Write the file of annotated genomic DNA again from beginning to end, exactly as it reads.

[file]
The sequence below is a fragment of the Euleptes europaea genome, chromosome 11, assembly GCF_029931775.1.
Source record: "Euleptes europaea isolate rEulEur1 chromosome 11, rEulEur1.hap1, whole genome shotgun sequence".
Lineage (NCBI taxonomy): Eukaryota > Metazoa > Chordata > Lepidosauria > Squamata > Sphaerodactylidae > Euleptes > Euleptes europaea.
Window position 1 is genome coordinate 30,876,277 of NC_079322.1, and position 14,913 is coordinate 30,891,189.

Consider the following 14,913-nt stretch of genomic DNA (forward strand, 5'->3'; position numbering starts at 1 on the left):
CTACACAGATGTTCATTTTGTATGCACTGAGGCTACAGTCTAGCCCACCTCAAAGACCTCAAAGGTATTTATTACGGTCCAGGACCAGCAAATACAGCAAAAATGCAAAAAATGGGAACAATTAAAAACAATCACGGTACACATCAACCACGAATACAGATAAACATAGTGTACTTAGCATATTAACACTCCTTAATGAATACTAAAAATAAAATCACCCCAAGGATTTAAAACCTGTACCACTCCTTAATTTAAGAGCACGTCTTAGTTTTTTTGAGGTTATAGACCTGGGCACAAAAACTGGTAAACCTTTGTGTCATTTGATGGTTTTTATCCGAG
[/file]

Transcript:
The sequence below is a fragment of the Euleptes europaea genome, chromosome 11, assembly GCF_029931775.1.
Source record: "Euleptes europaea isolate rEulEur1 chromosome 11, rEulEur1.hap1, whole genome shotgun sequence".
Lineage (NCBI taxonomy): Eukaryota > Metazoa > Chordata > Lepidosauria > Squamata > Sphaerodactylidae > Euleptes > Euleptes europaea.
Window position 1 is genome coordinate 30,876,277 of NC_079322.1, and position 14,913 is coordinate 30,891,189.

Consider the following 14,913-nt stretch of genomic DNA (forward strand, 5'->3'; position numbering starts at 1 on the left):
CTACACAGATGTTCATTTTGTATGCACTGAGGCTACAGTCTAGCCCACCTCAAAGACCTCAAAGGTATTTATTACGGTCCAGGACCAGCAAATACAGCAAAAATGCAAAAAATGGGAACAATTAAAAACAATCACGGTACACATCAACCACGAATACAGATAAACATAGTGTACTTAGCATATTAACACTCCTTAATGAATACTAAAAATAAAATCACCCCAAGGATTTAAAACCTGTACCACTCCTTAATTTAAGAGCACGTCTTAGTTTTTTTGAGGTTATAGACCTGGGCACAAAAACTGGTAAACCTTTGTGTCATTTGATGGTTTTTATCCGAG